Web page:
Just came across an interesting working paper put out last Autumn that is relevant to the openness and innovation debate. Entitled: Of Mice and Academics: Examining the Effect of Openness on Innovation and authored by Fiona Murray, Philippe Aghion, Mathias Dewatripont, Julian Kolev and Scott Stern, it is an attempt to bring some empirical evidence to bear in an area that so far has seen little.
It uses a natural experiment in the late 1990s when there was a significant reduction in patent restrictions (increase in openness) related to use of genetically engineered mice. Similar to an earlier paper of Stern and Murray’s the paper estimates the impact on science by exploiting the linkage between certain papers and particular genetically engineered mice (both those affected by increase in openness and those that were not). The overall conclusion is that increased openness does have a significant positive impact. (Which does something to bear out the suggestions of existing theoretical work such as Bessen and Maskin’s on Sequential Innovation and my paper on Cumulative Innovation and Experimentation — which explicitly discusses impacts of IP on scientific experimentation).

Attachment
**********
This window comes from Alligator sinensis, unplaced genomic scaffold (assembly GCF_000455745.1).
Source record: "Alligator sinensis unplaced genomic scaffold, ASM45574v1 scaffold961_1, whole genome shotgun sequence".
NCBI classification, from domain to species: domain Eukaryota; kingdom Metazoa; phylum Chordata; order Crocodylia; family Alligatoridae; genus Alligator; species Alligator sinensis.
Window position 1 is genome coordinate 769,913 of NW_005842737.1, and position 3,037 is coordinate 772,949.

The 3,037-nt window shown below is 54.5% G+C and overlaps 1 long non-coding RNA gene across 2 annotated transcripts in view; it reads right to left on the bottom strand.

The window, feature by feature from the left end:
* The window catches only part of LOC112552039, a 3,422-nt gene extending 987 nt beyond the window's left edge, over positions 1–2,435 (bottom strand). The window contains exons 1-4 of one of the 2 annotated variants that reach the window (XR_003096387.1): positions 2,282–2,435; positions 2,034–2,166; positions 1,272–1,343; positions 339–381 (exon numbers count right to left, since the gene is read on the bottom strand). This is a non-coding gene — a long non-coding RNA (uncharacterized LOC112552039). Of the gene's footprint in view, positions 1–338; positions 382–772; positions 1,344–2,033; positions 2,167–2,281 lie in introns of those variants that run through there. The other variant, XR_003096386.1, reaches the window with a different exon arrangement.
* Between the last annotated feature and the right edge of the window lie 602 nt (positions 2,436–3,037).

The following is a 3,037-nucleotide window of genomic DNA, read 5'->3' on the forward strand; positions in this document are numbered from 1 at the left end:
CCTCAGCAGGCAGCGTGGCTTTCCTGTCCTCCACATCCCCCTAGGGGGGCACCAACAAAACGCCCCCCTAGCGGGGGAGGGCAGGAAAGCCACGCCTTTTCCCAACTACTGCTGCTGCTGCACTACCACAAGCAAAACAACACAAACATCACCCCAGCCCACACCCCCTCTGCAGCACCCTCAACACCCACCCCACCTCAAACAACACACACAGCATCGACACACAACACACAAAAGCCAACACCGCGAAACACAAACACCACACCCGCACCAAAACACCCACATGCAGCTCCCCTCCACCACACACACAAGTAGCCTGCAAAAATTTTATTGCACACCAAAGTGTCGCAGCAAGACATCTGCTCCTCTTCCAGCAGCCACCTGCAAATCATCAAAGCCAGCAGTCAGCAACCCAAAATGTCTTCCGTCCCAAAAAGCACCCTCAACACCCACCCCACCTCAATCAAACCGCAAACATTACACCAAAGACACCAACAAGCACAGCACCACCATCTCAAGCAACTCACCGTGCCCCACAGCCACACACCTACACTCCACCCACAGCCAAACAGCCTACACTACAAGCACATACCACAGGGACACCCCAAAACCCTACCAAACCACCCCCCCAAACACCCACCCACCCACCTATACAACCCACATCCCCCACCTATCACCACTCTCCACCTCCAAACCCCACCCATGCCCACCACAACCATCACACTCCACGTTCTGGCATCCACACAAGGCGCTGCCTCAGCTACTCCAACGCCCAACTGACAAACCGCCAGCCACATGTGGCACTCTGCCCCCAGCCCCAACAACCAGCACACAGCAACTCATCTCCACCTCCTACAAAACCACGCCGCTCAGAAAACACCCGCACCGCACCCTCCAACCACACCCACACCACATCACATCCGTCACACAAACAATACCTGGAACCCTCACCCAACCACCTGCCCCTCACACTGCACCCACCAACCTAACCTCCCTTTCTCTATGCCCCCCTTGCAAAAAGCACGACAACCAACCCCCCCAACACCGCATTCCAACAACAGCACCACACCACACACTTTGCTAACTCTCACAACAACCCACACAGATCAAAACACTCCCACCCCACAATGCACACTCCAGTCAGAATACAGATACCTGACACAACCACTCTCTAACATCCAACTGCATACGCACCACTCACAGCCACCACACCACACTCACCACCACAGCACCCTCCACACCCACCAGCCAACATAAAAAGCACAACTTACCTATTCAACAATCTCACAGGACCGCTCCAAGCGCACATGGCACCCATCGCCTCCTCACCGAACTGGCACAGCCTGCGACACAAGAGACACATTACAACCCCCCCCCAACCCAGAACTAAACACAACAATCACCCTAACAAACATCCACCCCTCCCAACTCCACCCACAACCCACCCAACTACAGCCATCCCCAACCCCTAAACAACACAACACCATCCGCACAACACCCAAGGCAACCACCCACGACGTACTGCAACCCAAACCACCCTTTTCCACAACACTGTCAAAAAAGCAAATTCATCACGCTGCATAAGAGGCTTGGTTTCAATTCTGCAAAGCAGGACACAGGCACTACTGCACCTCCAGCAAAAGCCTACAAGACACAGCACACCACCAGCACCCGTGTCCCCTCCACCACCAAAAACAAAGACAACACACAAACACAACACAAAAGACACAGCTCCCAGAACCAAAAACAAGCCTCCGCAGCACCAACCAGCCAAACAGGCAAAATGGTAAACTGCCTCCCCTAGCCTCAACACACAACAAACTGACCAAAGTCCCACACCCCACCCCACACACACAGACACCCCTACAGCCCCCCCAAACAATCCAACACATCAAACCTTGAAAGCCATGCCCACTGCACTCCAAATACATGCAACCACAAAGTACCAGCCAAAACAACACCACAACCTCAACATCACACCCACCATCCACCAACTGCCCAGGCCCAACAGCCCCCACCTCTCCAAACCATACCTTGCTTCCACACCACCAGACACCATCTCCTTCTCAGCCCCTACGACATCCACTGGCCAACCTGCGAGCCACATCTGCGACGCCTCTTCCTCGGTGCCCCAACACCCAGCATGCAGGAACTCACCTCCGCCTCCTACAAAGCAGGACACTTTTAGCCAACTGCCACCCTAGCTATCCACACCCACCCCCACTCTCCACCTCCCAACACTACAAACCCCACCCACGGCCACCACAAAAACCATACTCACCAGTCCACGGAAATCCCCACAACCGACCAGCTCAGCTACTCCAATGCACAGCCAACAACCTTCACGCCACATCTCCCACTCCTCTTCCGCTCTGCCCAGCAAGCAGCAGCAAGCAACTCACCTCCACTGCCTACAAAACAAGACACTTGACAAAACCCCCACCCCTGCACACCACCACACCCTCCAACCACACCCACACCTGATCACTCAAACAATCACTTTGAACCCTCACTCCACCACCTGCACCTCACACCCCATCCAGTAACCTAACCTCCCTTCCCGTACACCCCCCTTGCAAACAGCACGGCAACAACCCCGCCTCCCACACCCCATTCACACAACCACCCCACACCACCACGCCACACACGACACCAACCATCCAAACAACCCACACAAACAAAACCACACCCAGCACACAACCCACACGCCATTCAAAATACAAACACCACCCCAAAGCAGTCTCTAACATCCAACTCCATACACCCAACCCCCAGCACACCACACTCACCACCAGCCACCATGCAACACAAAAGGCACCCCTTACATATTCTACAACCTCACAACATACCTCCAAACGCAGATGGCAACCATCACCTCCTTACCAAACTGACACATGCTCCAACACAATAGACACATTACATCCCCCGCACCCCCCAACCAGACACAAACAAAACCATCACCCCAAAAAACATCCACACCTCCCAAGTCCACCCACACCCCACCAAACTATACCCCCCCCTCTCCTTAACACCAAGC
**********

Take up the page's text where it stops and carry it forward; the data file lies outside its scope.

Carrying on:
For full summary see the abstract inlined below (emphasis added):
Scientific freedom and openness are hallmarks of academia: relative to their counterparts in industry, academics maintain discretion over their research agenda and allow others to build on their discoveries. This paper examines the relationship between openness and freedom, building on recent models emphasizing that, from an economic perspective, freedom is the granting of control rights to researchers. Within this framework, openness of upstream research does not simply encourage higher levels of downstream exploitation. It also raises the incentives for additional upstream research by encouraging the establishment of entirely new research directions. In other words, within academia, restrictions on scientific openness (such as those created by formal intellectual property (IP)) may limit the diversity and experimentation of basic research itself. We test this hypothesis by examining a â€œnatural experimentâ€ in openness within the academic community: NIH agreements during the late 1990s that circumscribed IP restrictions for academics regarding certain genetically engineered mice. Using a sample of engineered mice that are linked to specific scientific papers (some affected by the NIH agreements and some not), we implement a differences-in-differences estimator to evalu- ate how the level and type of follow-on research using these mice changes after the NIH-induced increase in openness. We find a significant increase in the level of follow-on research. Moreover, this increase is driven by a substantial increase in the rate of exploration of more diverse research paths. Overall, our findings highlight a neglected cost of IP: reductions in the diversity of experimentation that follows from a single idea.